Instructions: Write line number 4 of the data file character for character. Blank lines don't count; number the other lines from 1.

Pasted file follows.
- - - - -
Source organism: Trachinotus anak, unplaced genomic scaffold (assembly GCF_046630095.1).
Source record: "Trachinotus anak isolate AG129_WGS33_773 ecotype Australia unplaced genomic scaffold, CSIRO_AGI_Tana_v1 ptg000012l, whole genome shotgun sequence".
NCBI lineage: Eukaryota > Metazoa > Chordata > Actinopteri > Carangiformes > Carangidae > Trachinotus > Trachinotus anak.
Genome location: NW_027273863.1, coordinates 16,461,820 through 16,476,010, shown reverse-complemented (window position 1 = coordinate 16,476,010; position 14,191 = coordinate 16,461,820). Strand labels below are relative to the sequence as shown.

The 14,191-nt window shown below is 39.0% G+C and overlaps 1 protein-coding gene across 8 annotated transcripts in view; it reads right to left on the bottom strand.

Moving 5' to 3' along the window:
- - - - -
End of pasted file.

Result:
Genome location: NW_027273863.1, coordinates 16,461,820 through 16,476,010, shown reverse-complemented (window position 1 = coordinate 16,476,010; position 14,191 = coordinate 16,461,820). Strand labels below are relative to the sequence as shown.